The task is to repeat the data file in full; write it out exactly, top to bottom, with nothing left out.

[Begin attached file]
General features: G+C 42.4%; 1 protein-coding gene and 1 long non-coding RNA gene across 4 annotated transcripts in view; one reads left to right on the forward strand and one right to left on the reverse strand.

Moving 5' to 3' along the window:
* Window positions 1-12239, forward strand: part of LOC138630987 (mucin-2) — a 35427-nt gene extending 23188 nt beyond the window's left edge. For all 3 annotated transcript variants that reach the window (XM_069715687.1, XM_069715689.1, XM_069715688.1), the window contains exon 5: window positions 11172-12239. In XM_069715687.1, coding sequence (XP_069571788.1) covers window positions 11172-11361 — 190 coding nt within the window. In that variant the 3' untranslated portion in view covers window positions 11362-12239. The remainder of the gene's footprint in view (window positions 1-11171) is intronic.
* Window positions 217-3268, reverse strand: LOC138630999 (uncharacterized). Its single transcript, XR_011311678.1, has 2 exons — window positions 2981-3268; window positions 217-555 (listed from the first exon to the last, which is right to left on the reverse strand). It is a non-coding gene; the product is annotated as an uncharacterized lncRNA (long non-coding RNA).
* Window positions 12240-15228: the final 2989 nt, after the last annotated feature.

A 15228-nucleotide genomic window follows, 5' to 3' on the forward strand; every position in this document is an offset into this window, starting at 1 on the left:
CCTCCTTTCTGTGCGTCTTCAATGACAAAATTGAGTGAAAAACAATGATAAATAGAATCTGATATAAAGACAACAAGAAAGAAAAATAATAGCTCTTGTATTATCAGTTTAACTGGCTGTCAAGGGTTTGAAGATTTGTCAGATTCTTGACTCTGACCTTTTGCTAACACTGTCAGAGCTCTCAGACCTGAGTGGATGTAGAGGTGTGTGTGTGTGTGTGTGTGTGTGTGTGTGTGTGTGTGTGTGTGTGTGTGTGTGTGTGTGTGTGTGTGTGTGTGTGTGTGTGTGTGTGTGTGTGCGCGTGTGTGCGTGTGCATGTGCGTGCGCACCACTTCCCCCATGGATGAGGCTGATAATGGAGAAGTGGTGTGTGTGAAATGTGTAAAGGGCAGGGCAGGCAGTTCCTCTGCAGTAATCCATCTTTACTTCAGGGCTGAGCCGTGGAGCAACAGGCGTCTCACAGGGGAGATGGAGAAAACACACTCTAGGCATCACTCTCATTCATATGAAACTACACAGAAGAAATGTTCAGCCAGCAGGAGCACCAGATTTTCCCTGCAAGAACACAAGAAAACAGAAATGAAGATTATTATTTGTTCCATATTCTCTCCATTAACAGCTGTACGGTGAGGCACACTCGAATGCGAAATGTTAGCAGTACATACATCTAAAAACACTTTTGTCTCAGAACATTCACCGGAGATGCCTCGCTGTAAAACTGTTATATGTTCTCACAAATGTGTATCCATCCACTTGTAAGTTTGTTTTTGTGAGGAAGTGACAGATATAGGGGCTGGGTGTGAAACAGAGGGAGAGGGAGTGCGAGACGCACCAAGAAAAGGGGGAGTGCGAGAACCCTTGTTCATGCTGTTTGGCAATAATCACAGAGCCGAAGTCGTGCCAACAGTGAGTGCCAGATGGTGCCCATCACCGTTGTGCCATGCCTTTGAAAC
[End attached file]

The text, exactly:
General features: G+C 42.4%; 1 protein-coding gene and 1 long non-coding RNA gene across 4 annotated transcripts in view; one reads left to right on the forward strand and one right to left on the reverse strand.

Moving 5' to 3' along the window:
* Window positions 1-12239, forward strand: part of LOC138630987 (mucin-2) — a 35427-nt gene extending 23188 nt beyond the window's left edge. For all 3 annotated transcript variants that reach the window (XM_069715687.1, XM_069715689.1, XM_069715688.1), the window contains exon 5: window positions 11172-12239. In XM_069715687.1, coding sequence (XP_069571788.1) covers window positions 11172-11361 — 190 coding nt within the window. In that variant the 3' untranslated portion in view covers window positions 11362-12239. The remainder of the gene's footprint in view (window positions 1-11171) is intronic.
* Window positions 217-3268, reverse strand: LOC138630999 (uncharacterized). Its single transcript, XR_011311678.1, has 2 exons — window positions 2981-3268; window positions 217-555 (listed from the first exon to the last, which is right to left on the reverse strand). It is a non-coding gene; the product is annotated as an uncharacterized lncRNA (long non-coding RNA).
* Window positions 12240-15228: the final 2989 nt, after the last annotated feature.

A 15228-nucleotide genomic window follows, 5' to 3' on the forward strand; every position in this document is an offset into this window, starting at 1 on the left:
CCTCCTTTCTGTGCGTCTTCAATGACAAAATTGAGTGAAAAACAATGATAAATAGAATCTGATATAAAGACAACAAGAAAGAAAAATAATAGCTCTTGTATTATCAGTTTAACTGGCTGTCAAGGGTTTGAAGATTTGTCAGATTCTTGACTCTGACCTTTTGCTAACACTGTCAGAGCTCTCAGACCTGAGTGGATGTAGAGGTGTGTGTGTGTGTGTGTGTGTGTGTGTGTGTGTGTGTGTGTGTGTGTGTGTGTGTGTGTGTGTGTGTGTGTGTGTGTGTGTGTGTGTGTGTGTGCGCGTGTGTGCGTGTGCATGTGCGTGCGCACCACTTCCCCCATGGATGAGGCTGATAATGGAGAAGTGGTGTGTGTGAAATGTGTAAAGGGCAGGGCAGGCAGTTCCTCTGCAGTAATCCATCTTTACTTCAGGGCTGAGCCGTGGAGCAACAGGCGTCTCACAGGGGAGATGGAGAAAACACACTCTAGGCATCACTCTCATTCATATGAAACTACACAGAAGAAATGTTCAGCCAGCAGGAGCACCAGATTTTCCCTGCAAGAACACAAGAAAACAGAAATGAAGATTATTATTTGTTCCATATTCTCTCCATTAACAGCTGTACGGTGAGGCACACTCGAATGCGAAATGTTAGCAGTACATACATCTAAAAACACTTTTGTCTCAGAACATTCACCGGAGATGCCTCGCTGTAAAACTGTTATATGTTCTCACAAATGTGTATCCATCCACTTGTAAGTTTGTTTTTGTGAGGAAGTGACAGATATAGGGGCTGGGTGTGAAACAGAGGGAGAGGGAGTGCGAGACGCACCAAGAAAAGGGGGAGTGCGAGAACCCTTGTTCATGCTGTTTGGCAATAATCACAGAGCCGAAGTCGTGCCAACAGTGAGTGCCAGATGGTGCCCATCACCGTTGTGCCATGCCTTTGAAAC